One of the very early speakers to my Vistage CEO peer group was discussing problems arising out of any restructuring of the business and he made the point, very forcibly, that the only valid reason for restructuring a business is to improve the service to the customer.
I wouldn’t disagree with the importance of that but with the small caveat that it isn’t the only valid reason.
Restructuring is like the seven-year itch. When a business is in start-up mode the only valid reason for doing anything is to make certain that the product or service gets into the market as effectively and as profitably as possible.
In these early stages the structure of the business tends to emerge according to the experience and expertise of those involved in the start-up. Formal structure is usually not high on the agenda.
As the business develops and grows, it becomes increasingly noticeable that there can be overlaps of responsibility, gaps here and there where nobody wants to take responsibility and a glaringly obvious lack of processes and procedures.
However, events take over and it becomes blindingly obvious that unless there is some sort of formality then chaos and anarchy will reign.
Now comes the big problem. What sort of structure do we want?
Very often the classic structure of the triangle, apex upwards, with the business owner at the top, seems to be the most obvious. It leads inevitably to top-down management and lots of upwards delegation.
The big danger is that the layout is frequently determined by the currently available people in the business and this can lead to real problems in the future.
How often have I heard the wail of distress from a CEO whose friend, in the early stages of the business, “helped out” in some way. Now look – ten years on and he is still there probably now in a senior position and nobody knows what he there to do, least of all the incumbent himself.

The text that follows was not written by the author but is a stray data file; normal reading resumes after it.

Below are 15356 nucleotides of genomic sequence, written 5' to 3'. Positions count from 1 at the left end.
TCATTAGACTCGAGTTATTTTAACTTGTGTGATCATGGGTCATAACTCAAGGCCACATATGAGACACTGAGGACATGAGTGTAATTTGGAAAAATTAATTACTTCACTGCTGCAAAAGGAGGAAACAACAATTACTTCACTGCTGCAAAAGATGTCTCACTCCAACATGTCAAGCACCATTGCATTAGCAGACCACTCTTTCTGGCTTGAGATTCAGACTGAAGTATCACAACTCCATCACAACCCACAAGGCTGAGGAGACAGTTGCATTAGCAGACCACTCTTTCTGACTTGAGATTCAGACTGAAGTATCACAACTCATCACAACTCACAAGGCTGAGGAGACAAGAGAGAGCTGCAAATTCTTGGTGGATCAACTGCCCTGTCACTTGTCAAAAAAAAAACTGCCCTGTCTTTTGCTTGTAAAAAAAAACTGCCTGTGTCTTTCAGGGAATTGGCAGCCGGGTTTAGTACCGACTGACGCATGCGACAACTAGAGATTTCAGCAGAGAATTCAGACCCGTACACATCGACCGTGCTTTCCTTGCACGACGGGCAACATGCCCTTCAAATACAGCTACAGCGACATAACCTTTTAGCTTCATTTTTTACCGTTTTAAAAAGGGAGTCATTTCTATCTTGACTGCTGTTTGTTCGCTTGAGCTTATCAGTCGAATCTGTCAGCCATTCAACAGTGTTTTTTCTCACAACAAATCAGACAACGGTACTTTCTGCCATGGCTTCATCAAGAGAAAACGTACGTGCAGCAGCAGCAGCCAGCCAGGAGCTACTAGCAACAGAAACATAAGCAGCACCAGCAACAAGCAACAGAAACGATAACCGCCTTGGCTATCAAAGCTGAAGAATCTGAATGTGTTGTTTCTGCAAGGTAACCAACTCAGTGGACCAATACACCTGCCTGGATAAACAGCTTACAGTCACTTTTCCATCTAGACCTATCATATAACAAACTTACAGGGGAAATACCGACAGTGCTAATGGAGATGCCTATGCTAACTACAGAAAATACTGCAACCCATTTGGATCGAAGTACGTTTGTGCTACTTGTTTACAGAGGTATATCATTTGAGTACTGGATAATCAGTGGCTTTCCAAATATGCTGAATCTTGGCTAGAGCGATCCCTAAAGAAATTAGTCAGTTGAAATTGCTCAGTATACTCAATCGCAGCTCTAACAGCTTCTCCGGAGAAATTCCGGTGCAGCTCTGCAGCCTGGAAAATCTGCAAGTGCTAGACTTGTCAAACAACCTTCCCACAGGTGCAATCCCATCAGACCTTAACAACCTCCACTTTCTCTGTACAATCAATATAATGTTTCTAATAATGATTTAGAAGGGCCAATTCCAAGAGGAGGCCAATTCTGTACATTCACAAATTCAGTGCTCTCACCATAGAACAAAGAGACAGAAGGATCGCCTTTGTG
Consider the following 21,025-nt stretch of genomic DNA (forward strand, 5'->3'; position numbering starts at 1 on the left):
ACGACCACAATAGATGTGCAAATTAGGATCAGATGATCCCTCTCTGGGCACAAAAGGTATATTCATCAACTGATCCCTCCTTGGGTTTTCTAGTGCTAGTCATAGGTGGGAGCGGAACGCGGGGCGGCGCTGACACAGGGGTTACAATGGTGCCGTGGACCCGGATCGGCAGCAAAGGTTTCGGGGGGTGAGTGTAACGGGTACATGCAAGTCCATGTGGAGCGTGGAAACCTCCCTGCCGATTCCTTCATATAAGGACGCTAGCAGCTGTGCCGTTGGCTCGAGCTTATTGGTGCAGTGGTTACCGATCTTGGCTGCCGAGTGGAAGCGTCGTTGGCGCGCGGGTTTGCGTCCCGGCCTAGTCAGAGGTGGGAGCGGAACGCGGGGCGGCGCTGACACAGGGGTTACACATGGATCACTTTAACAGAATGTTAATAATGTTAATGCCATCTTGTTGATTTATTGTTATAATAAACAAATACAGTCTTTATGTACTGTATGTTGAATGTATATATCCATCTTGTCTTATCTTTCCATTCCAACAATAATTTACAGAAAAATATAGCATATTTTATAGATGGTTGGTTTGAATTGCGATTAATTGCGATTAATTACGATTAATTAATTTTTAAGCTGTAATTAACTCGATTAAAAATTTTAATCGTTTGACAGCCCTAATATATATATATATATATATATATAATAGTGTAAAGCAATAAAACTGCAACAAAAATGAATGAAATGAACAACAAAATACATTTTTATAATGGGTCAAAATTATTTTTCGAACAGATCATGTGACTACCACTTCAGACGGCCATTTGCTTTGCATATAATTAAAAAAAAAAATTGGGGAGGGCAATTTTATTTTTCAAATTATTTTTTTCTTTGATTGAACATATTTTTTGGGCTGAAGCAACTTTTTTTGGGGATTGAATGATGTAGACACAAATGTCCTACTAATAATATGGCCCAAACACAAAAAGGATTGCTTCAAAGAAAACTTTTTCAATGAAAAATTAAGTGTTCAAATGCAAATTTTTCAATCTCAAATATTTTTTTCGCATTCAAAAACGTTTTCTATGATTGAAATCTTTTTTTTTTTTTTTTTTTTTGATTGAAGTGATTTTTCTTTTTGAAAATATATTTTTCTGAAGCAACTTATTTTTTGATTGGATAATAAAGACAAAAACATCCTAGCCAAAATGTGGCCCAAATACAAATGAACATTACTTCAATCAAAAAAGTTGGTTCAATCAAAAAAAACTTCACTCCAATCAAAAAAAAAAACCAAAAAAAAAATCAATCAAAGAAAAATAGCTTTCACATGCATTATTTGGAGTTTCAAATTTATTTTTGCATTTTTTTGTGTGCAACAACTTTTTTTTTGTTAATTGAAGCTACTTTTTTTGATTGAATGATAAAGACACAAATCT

NOTE: the worst solution is to design a structure around the existing people in the business.
The best way is to analyse the route forward for the business to decide where it intends to be in the short and longer term.
This should lead to a more considered shape for the business with proper lines of communication and reporting together with a listing of what sort of individual will be needed to deliver the objectives.
More often than not he classic shape of a business is determined on a functional basis; what functions will be needed to cover such as operations, marketing, sales, finance, technical and so on, and then design the structure on this basis.
For obvious reasons this can lead to a silo mentality with everyone defending their own patch and the people it. It can work effectively, of course, but it demands a high level of understanding and trust at the top level.
In general the matrix/customer led structure is better. This divides the business according to the market sectors in which it operates and then designs an appropriate layout with departments operating like miniature businesses.
Whichever method is decided upon, as long as the customer is at the heart of the decision making process then there will be an enhanced likelihood of success.
Remember the seven-year itch? It usually is around the mysterious sever year mark that someone suggests that if we change the structure things will be even better.
Beware! Remember that t’s not about the people currently in the business. It is about recognising that we must understand that the customer and his/her needs are paramount and everything and everybody in the business knows and is dedicated to that purpose.
Product, service, marketing, sales, finance, technical all contribute to the customer led experience. Everyone in the business has the responsibility of delivering it.
It’s called the Pursuit of Excellence with the customer at the heart of it all.
Without the customer there isn’t a business whatever the structure may be.
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